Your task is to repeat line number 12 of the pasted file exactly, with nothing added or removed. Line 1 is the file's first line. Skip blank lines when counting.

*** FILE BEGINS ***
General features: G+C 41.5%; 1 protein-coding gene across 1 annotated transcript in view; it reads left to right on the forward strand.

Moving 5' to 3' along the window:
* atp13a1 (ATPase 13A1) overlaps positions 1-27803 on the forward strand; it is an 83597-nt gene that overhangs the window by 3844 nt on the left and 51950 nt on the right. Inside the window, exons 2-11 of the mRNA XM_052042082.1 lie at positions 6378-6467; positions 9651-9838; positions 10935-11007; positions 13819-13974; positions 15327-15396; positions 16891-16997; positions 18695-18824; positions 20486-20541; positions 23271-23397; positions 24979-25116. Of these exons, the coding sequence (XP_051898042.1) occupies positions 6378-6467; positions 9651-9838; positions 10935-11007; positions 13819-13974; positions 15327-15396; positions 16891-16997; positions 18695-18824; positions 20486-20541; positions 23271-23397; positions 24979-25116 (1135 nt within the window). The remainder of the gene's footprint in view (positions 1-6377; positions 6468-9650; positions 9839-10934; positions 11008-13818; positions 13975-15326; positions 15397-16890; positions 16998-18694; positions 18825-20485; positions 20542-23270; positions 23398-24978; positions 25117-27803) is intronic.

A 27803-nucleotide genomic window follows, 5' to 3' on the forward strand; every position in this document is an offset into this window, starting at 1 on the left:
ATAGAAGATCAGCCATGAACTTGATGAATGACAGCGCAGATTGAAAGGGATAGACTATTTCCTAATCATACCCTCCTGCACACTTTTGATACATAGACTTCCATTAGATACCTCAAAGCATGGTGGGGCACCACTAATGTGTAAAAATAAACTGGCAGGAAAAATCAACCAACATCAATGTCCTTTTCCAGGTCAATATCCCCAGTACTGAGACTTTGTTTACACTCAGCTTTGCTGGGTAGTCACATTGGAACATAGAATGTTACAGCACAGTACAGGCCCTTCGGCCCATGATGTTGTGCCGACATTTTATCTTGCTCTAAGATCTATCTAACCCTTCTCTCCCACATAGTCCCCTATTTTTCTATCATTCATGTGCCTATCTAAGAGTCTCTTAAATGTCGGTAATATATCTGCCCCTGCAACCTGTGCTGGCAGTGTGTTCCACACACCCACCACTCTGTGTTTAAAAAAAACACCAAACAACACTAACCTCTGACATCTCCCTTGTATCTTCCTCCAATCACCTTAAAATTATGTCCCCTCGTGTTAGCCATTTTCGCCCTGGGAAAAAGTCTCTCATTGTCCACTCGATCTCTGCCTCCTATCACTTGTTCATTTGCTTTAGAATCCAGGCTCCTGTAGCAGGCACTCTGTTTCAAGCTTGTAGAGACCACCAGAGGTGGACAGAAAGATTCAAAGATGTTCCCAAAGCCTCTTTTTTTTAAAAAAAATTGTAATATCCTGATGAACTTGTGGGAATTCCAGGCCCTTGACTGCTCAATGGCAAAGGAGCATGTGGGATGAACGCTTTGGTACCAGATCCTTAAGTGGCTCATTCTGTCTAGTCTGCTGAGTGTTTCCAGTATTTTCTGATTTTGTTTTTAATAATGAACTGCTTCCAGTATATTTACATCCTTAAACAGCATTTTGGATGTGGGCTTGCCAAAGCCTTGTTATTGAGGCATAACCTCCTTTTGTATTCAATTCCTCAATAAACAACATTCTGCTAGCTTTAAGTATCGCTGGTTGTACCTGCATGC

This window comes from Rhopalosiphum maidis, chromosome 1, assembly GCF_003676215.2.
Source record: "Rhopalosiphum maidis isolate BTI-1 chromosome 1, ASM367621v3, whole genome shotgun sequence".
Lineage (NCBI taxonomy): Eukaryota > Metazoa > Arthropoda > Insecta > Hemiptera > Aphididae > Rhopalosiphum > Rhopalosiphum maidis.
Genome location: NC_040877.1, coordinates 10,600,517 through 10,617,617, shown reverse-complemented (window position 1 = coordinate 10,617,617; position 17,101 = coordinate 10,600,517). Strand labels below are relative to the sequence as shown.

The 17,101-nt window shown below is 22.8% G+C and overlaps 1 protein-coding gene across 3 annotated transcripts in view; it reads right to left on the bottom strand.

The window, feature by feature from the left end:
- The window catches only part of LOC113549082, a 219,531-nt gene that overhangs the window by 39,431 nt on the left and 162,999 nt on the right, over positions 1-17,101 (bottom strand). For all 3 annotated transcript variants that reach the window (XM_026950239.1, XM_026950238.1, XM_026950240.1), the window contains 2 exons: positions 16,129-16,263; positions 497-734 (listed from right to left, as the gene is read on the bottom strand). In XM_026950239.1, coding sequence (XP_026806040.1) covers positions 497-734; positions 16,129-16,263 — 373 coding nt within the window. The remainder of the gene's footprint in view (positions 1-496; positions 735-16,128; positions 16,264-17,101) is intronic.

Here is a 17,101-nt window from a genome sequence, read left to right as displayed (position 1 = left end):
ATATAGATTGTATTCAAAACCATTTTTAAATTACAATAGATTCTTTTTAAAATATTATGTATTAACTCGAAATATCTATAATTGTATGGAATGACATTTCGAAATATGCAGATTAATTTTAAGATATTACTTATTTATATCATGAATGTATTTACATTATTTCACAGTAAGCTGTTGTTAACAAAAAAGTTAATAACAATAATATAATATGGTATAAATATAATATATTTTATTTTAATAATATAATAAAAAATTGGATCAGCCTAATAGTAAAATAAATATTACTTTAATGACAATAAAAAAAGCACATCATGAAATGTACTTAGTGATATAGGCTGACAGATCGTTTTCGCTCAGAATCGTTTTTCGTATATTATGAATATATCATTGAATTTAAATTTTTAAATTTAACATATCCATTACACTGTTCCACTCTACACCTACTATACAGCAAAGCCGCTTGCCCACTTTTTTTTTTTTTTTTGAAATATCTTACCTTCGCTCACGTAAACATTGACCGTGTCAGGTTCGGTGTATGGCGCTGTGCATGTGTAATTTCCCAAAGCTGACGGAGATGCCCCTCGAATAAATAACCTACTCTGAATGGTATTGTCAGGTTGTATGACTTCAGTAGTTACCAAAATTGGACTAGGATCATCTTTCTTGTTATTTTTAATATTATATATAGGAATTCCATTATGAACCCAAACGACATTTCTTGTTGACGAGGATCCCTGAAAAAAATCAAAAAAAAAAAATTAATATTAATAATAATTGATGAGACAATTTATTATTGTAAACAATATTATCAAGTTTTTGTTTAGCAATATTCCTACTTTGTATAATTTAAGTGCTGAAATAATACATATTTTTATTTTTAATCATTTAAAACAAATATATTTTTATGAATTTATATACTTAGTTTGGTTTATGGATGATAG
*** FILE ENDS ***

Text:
- The window catches only part of LOC113549082, a 219,531-nt gene that overhangs the window by 39,431 nt on the left and 162,999 nt on the right, over positions 1-17,101 (bottom strand). For all 3 annotated transcript variants that reach the window (XM_026950239.1, XM_026950238.1, XM_026950240.1), the window contains 2 exons: positions 16,129-16,263; positions 497-734 (listed from right to left, as the gene is read on the bottom strand). In XM_026950239.1, coding sequence (XP_026806040.1) covers positions 497-734; positions 16,129-16,263 — 373 coding nt within the window. The remainder of the gene's footprint in view (positions 1-496; positions 735-16,128; positions 16,264-17,101) is intronic.